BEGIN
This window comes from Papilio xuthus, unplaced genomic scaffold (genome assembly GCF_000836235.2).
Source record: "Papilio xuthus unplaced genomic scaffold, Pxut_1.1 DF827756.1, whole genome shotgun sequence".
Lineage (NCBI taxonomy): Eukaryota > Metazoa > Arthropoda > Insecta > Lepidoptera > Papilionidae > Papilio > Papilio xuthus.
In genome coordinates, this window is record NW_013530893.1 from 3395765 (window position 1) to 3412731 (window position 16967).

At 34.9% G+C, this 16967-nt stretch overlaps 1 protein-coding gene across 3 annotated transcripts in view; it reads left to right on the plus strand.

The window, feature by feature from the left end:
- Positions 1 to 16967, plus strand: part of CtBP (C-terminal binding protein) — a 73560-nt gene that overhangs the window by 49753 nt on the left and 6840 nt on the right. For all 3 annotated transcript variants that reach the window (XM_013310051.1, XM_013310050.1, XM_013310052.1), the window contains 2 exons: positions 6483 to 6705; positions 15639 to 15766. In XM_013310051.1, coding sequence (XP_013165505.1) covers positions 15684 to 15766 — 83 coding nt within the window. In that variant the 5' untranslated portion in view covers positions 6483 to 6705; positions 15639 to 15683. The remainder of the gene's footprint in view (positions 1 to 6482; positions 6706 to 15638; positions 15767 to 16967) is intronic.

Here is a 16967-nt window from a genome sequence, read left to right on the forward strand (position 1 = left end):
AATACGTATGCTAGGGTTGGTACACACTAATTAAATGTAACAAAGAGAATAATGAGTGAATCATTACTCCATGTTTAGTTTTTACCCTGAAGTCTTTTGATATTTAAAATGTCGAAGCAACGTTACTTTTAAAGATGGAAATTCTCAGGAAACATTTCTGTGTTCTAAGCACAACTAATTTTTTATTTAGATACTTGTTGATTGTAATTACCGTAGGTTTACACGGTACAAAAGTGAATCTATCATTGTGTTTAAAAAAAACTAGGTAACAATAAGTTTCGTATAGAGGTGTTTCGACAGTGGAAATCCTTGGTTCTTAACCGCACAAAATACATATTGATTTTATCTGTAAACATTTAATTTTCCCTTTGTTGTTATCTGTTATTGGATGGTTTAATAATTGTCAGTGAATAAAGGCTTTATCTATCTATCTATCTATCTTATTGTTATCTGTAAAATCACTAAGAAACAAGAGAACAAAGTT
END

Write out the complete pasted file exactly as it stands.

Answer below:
This window comes from Papilio xuthus, unplaced genomic scaffold (genome assembly GCF_000836235.2).
Source record: "Papilio xuthus unplaced genomic scaffold, Pxut_1.1 DF827756.1, whole genome shotgun sequence".
Lineage (NCBI taxonomy): Eukaryota > Metazoa > Arthropoda > Insecta > Lepidoptera > Papilionidae > Papilio > Papilio xuthus.
In genome coordinates, this window is record NW_013530893.1 from 3395765 (window position 1) to 3412731 (window position 16967).

At 34.9% G+C, this 16967-nt stretch overlaps 1 protein-coding gene across 3 annotated transcripts in view; it reads left to right on the plus strand.

The window, feature by feature from the left end:
- Positions 1 to 16967, plus strand: part of CtBP (C-terminal binding protein) — a 73560-nt gene that overhangs the window by 49753 nt on the left and 6840 nt on the right. For all 3 annotated transcript variants that reach the window (XM_013310051.1, XM_013310050.1, XM_013310052.1), the window contains 2 exons: positions 6483 to 6705; positions 15639 to 15766. In XM_013310051.1, coding sequence (XP_013165505.1) covers positions 15684 to 15766 — 83 coding nt within the window. In that variant the 5' untranslated portion in view covers positions 6483 to 6705; positions 15639 to 15683. The remainder of the gene's footprint in view (positions 1 to 6482; positions 6706 to 15638; positions 15767 to 16967) is intronic.

Here is a 16967-nt window from a genome sequence, read left to right on the forward strand (position 1 = left end):
AATACGTATGCTAGGGTTGGTACACACTAATTAAATGTAACAAAGAGAATAATGAGTGAATCATTACTCCATGTTTAGTTTTTACCCTGAAGTCTTTTGATATTTAAAATGTCGAAGCAACGTTACTTTTAAAGATGGAAATTCTCAGGAAACATTTCTGTGTTCTAAGCACAACTAATTTTTTATTTAGATACTTGTTGATTGTAATTACCGTAGGTTTACACGGTACAAAAGTGAATCTATCATTGTGTTTAAAAAAAACTAGGTAACAATAAGTTTCGTATAGAGGTGTTTCGACAGTGGAAATCCTTGGTTCTTAACCGCACAAAATACATATTGATTTTATCTGTAAACATTTAATTTTCCCTTTGTTGTTATCTGTTATTGGATGGTTTAATAATTGTCAGTGAATAAAGGCTTTATCTATCTATCTATCTATCTTATTGTTATCTGTAAAATCACTAAGAAACAAGAGAACAAAGTT